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Are We Headed for Leftward Shift in Next 30 Years?

How today's events may shape the politics of a generation
by Peter Lindstrom

Oct 9, 2013 | Politics


Photo: Patheos

In a political season notable for pure nastiness, the release of a funny, warmhearted political commercial was welcome.

Even better the ad is damn good: it ostensibly tells the story of how Carl Sciortino, a Congressional candidate in Massachusetts came out to his father. Oh, not about being gay, hey, everybody already knew that. Rather, he tells his Tea Party dad that he’s a Massachusetts liberal, leading to some lighthearted (albeit it, policy driven) banter, and politics aside, how they still love each other.

This pigeonholing of millennials masks a deeper truth: that the youngest generation of voters has grown up committed to both personal activism and an activist government.

Apart from making everyone who saw it feel all tingly inside, a commentator for the Atlantic Wire saw something deeper in this ad, namely an insight into one-fifth of the American electorate in the 2012 election known as millennials: the voters younger than 35 who, according to the Atlantic, support “the usual liberal” ideas like gay marriage and climate change.

That is true: more than 70 percent of these voters believe in legal gay marriage and nearly 66 percent of millennial voters say climate change is real, with over 80 percent of them wanting far-reaching action on climate change. (It gets to 80 percent because, amazingly, more than half of the 27 percent of millennials who have doubts about climate change still support regulation to clean up the environment and reduce fossil fuel consumption for the common good.)

Still this pigeonholing of millennials masks a deeper truth: that the youngest generation of voters has grown up committed to both personal activism and an activist government.

The most extensive survey of the millennials’ attitudes reveals almost two-thirds believe in aggressive government regulation of the economy and environment. Also, over 80 percent of these millennials say Social Security and Medicare have benefitted America and they want these programs managed—not privatized—until they retire.

A few conservatives have hit the panic button and are encouraging Republicans to change their approach, while others dismiss them as a non-factor, saying they aren’t worried about the “basement brats”—a term referring to the fact that a record number of millennials (36 percent, according to the census) are still living with their parents.

Yet conservatives should be worried: early in September, essayist Peter Beinart presented his theory that millennials will be the core of a “New Left” movement in America.

Unfortunately, Beinart’s narrative hook was Bill deBlaiso’s primary win in New York City’s mayoral race, so a few critics creamed Beinart over the fact that de Blaiso actually did a bit better among older voters than younger ones (perhaps Beinart should have used the Carl Sciortino ad as his hook).

But this misses the larger point: Beinart’s argument that we are headed for a dramatic leftward shift in our politics over the next 30 years.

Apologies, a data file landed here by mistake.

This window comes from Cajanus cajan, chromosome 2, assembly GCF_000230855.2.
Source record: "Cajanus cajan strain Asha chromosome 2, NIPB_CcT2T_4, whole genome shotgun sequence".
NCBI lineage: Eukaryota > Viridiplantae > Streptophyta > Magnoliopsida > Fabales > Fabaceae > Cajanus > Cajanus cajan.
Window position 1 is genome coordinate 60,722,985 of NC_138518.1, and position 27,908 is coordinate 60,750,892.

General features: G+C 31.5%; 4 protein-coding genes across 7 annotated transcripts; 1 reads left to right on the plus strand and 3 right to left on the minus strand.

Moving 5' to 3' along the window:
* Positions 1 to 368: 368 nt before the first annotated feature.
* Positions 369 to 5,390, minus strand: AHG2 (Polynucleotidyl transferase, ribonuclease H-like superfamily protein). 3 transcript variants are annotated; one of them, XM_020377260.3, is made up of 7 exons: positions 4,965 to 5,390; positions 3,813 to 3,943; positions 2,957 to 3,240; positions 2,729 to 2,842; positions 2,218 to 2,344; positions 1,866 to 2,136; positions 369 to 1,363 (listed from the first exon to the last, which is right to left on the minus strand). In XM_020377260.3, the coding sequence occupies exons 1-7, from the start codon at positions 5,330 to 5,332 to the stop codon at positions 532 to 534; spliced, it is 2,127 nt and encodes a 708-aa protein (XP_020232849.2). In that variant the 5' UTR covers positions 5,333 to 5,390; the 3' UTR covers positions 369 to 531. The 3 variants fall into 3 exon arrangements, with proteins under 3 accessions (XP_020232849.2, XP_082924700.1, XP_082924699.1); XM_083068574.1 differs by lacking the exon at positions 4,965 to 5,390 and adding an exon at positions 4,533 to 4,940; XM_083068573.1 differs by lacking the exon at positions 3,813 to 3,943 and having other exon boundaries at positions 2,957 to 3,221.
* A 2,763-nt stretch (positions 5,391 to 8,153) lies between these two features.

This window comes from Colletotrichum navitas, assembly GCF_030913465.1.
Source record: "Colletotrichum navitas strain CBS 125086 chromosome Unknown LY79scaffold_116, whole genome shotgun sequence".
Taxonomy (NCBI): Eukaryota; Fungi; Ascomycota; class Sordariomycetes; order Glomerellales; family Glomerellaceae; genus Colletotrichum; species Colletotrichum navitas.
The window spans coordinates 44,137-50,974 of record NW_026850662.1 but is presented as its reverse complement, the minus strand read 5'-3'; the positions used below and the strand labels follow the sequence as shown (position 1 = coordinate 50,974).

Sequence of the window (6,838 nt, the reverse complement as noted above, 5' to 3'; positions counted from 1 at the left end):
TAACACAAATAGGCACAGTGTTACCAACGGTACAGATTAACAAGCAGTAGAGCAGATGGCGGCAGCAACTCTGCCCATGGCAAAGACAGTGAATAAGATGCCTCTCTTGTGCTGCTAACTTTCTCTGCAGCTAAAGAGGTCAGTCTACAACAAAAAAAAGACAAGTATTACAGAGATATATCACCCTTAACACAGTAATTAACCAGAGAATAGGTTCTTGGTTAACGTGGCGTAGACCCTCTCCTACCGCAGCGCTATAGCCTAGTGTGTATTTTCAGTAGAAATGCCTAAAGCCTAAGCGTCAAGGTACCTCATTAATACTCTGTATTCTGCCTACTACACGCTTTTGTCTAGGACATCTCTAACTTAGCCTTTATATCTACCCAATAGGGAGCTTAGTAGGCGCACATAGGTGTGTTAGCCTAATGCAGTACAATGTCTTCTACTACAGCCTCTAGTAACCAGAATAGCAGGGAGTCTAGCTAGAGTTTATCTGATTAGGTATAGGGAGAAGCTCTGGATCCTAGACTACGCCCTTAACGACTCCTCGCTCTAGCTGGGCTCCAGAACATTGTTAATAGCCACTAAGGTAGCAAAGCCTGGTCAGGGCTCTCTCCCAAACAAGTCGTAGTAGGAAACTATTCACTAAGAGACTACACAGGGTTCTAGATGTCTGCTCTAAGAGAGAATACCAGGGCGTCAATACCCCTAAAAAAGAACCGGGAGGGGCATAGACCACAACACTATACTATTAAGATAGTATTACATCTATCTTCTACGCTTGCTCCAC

Beinart bases his claims on the work of sociologist Karl Mannheim and the theory of “political generations,” or voters shaped by life events. Simply put, the politics of any generation are influenced by major events and the more catastrophic the event, like the Great Depression followed World War II or the Vietnam War, the more profound the politics of that generation.

For millennials, it wasn’t just the economic meltdown of five years ago: Beinart argues the economy has been slack since 2001 and they have been hurt. He has a point: if you were born in 1980, the year Ronald Reagan was elected, you were still a kid when the dot-com bubble burst and the 2001 recession began. Since then, wage disparities have grown wider and during this current recovery (if you can call it that), low-income/low-benefit jobs (the ones millennials will most likely get) are outnumbering high-paying jobs by a two-to-one margin, leading to record income inequality.

That, combined with CEO’s who compare any opposition over their massive salaries to victims of lynch mobs or the Holocaust is a pretty good reason why two-thirds of the millennials think opportunities for them are dwindling and activism is their only hope.

However, before you buy into Beinart’s theory of a new “Occupy Wall Street” generation, historian Rick Perlstein forcefully raised a few cautions. He points out that even though the idea of political generations is sound, it is also true that as generations age, their beliefs can change, and he should know. His book on the 1964 presidential election showed how what many thought would be the beginning of a Renaissance for the American left produced the philosophical underpinnings of the Tea Party movement.

Equally significant, Perlstein points out how our political system traditionally shifts too much power to rural and right-wing regions while “soft power,” like the money the Koch brothers have spent to tell the millennials they shouldn’t buy health insurance, could alter the direction of any path leading left.

Still: the early numbers from the health care exchanges and the experience millennials have had going through two useless government shutdowns starting in 1995 makes me think Beinart may be onto something.

Peter Lindstrom is a political consultant and researcher. He lives in Washington, D.C.

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